Negligent death is a civil action which charges another with being liable for injury resulting in another's death by reason of negligent actions or a failure to act which could foreseeably result in death. The plaintiff (the executor or administrator of the estate of the decedent, family member, or spouse) must prove that the decedent would not have died but for the negligence of the defendant.
Damages which may be recovered are medical expenses, loss of wages and future earnings, loss of consortium, loss of support, and loss of companionship. A child might be entitled to compensation for the personal loss of a father as well as the amount of financial support the child would have received from the deceased parent while a minor, a wife would recover damages for loss of her husband's love and companionship and a lifetime of expected support, while a parent would be limited to damages for loss of companionship but not support.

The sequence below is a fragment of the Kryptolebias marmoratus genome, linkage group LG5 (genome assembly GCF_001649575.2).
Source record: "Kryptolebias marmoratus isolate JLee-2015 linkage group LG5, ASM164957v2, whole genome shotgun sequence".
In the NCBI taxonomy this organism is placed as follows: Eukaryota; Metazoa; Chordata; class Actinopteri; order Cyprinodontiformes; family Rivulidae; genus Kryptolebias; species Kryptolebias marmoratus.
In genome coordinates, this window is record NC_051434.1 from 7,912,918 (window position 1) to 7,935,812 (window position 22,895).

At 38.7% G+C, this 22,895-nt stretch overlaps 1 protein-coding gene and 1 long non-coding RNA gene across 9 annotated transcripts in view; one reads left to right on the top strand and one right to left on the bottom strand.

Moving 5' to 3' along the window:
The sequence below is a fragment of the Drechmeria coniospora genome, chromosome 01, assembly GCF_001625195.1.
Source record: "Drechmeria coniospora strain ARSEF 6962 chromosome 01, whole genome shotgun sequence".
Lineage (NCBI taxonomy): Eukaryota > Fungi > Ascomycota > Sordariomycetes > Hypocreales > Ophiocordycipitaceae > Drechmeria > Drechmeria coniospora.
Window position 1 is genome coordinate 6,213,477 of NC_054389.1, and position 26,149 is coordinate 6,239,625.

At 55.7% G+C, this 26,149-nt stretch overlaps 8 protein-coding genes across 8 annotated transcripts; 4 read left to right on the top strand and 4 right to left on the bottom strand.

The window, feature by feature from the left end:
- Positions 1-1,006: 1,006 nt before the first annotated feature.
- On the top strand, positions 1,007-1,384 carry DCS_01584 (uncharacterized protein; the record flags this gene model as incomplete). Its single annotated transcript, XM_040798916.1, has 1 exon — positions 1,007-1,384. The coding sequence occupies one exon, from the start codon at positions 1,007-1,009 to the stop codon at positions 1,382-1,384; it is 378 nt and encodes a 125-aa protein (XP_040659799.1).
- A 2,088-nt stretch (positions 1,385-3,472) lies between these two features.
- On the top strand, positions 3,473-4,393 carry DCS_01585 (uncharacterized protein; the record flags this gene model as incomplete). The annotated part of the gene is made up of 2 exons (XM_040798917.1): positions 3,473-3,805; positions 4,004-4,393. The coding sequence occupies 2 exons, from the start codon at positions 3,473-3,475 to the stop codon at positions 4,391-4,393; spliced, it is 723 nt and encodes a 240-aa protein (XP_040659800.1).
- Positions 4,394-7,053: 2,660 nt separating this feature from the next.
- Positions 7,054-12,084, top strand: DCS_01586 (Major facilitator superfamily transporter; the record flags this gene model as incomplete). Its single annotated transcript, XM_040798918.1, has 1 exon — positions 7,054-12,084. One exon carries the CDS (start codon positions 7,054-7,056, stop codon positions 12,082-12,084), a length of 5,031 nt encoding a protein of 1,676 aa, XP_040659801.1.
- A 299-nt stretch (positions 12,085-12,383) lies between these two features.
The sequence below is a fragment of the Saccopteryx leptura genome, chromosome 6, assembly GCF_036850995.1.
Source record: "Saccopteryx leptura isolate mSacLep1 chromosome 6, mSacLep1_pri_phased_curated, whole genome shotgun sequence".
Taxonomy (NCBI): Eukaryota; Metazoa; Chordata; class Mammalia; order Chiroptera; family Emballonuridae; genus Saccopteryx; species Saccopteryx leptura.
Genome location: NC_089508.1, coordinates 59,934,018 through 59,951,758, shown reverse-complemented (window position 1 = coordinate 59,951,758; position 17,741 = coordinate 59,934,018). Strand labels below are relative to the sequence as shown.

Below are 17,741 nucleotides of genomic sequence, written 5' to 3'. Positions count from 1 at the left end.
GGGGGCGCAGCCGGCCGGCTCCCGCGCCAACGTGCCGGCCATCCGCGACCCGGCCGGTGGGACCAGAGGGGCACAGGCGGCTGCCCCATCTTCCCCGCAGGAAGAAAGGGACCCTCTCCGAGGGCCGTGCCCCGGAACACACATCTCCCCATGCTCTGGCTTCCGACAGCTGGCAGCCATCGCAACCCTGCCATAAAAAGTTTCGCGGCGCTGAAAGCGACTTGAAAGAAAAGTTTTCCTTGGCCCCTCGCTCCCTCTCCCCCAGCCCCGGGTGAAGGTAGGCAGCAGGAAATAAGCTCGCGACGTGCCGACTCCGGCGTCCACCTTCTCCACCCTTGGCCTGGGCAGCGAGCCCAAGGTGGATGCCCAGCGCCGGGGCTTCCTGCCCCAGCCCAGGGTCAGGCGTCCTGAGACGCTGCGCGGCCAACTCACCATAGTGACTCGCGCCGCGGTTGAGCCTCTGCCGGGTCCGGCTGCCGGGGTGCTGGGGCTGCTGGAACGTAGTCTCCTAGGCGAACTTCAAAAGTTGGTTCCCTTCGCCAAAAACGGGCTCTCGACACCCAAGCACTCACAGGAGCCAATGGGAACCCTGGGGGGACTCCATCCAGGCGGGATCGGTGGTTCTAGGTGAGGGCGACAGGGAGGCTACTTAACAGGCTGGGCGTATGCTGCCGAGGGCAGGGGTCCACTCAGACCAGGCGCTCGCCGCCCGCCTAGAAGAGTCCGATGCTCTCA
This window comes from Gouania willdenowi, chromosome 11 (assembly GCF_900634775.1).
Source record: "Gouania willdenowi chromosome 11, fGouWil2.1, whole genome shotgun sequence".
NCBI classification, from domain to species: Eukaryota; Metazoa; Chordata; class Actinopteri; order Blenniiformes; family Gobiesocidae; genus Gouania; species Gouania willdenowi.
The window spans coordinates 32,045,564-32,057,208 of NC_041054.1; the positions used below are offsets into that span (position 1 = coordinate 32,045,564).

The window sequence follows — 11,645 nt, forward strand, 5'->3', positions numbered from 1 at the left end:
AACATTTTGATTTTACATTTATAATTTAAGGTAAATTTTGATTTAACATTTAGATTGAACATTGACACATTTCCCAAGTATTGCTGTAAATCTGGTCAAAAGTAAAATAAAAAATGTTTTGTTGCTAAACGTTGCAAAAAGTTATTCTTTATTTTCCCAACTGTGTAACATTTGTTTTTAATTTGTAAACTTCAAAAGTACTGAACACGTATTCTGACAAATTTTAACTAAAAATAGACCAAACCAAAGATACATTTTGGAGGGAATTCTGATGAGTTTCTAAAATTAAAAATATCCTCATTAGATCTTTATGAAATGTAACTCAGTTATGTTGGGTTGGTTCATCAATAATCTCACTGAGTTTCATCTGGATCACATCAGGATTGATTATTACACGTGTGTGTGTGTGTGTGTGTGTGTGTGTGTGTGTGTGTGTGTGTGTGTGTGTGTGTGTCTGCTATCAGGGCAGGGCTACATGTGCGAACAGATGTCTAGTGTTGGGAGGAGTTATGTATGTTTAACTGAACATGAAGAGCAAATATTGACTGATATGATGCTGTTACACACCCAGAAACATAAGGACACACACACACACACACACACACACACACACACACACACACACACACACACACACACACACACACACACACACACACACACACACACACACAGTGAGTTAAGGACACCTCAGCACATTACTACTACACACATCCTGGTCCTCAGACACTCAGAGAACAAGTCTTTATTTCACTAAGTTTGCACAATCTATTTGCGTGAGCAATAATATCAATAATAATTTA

Generally, funds recovered by a personal representative in a wrongful death action are intended for the exclusive benefit of the statutory beneficiaries and are not an asset of the decedent’s estate. Therefore, the award cannot be used to satisfy the decedent’s debts. For example, courts have held that a hospital lien does not attach the settlement of a wrongful death claim.
Some of the types of cases involving negligent deaths, among others, include:
- Automobile Accidents
- Big Truck Accidents
- Seatbelt and Airbag Failure
- Nursing Home Death
- Medical Malpractice
- Prescription Drug Death
- Defective Products and Medical Devices
- Industrial Accidents and Explosions